Recently, to my horror, I received an email from Google stating that wasn’t mobile friendly. How could this be? I make every site I build mobile-friendly. For goodness sake, I even released my own (completely out-of-date) responsive grid framework. This is a Gridiculous mistake.

Of course it wasn’t. I knew lacked a mobile-friendly design and I had come to accept that over the years. But Google couldn’t leave it alone. They had to bring it up and rub my face in it like an incontinent mutt. I had to react.

I’m a pretty lazy guy. I have my productive moments, but all in all I like to do nothing as much as I can. And so, the easiest way for me to overcome my site’s lack of responsiveness was to find a solution that would require the least amount of time and energy on my part. Enter Jetpack.

I use Jetpack on most of my sites for many of its amazing features. One I’ve never used is the Mobile Theme. Yesterday I turned it on et voilà (French for “and voilà”), was instantaneously transformed into a modern, beautiful, mobile-friendly site. The world rejoiced. It was now time to stick it to Google by using their Mobile-Friendly Test to show them just how mobile-friendly had become. To my chagrin, failed to pass…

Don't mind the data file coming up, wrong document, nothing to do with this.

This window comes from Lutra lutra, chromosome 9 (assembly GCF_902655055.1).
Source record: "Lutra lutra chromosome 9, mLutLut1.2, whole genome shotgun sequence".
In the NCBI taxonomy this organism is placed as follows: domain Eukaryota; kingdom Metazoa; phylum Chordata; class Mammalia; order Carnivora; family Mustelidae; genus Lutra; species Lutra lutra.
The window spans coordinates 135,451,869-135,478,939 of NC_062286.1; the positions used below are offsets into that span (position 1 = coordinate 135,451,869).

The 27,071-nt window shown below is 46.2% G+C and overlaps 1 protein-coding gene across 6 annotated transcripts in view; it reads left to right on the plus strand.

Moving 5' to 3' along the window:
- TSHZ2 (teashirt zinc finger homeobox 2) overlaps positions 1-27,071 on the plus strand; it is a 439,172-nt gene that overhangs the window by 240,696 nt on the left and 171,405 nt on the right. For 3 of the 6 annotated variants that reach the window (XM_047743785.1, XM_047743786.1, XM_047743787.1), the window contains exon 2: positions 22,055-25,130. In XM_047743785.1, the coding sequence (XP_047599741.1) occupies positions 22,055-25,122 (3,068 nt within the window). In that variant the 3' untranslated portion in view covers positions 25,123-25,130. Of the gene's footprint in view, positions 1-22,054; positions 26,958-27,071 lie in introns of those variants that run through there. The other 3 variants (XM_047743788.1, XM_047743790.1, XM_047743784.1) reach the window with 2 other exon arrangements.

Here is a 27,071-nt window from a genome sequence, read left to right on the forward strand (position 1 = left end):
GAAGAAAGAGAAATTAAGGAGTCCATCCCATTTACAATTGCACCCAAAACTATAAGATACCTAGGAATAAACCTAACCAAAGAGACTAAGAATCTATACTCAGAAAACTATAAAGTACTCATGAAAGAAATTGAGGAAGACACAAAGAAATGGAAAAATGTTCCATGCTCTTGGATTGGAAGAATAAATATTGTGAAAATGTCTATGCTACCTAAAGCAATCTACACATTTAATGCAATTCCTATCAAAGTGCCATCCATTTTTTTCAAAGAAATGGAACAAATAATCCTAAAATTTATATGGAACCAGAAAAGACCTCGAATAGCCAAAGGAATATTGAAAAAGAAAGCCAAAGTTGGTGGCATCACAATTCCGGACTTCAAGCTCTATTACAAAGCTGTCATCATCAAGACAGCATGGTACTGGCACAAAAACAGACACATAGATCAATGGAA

I tested the site out on my iPhone and it looked good. Same thing when I tried it out using Chrome’s dev tool emulator. What was going on? I did some research to see if others had encountered the same issue and the only thing that came up discussed the possibility of my robot.txt file blocking Googlebot from parsing my JavaScript and CSS. Checked that out but it wasn’t the culprit.

After digging a little deeper, I discovered the real issue: W3 Total Cache. It’s an amazing plugin and it wasn’t so much its fault, as it was just one of the default settings. Thankfully it was an easy fix.

The latest release of W3 Total Cache has a User Agent Groups admin page which has the two default groups disabled by default.

W3 Total Cache - User Agent Groups

W3 Total Cache – User Agent Groups

Activate both groups by checking the “Enabled” box. Once you save, be sure to clear your cache. If you use a CDN you might also need to purge it.

With that in place, my cache cleared and my CDN purged, I returned to Google with my fingers crossed to test out my site again. And BOOM!



Things were looking good and my site was now confident and mobile-friendly, for humans and Googlebots alike.

In the end, I wasn’t able to accomplish this as easily as my lazy bones would have liked but I was able to find a solution and it only took like, two days. If you use Jetpack Mobile and W3 Total Cache, be sure to enable those User Agent Groups or else Google will make your site feel like it’s still living in the 2010s (just like mine up until yesterday).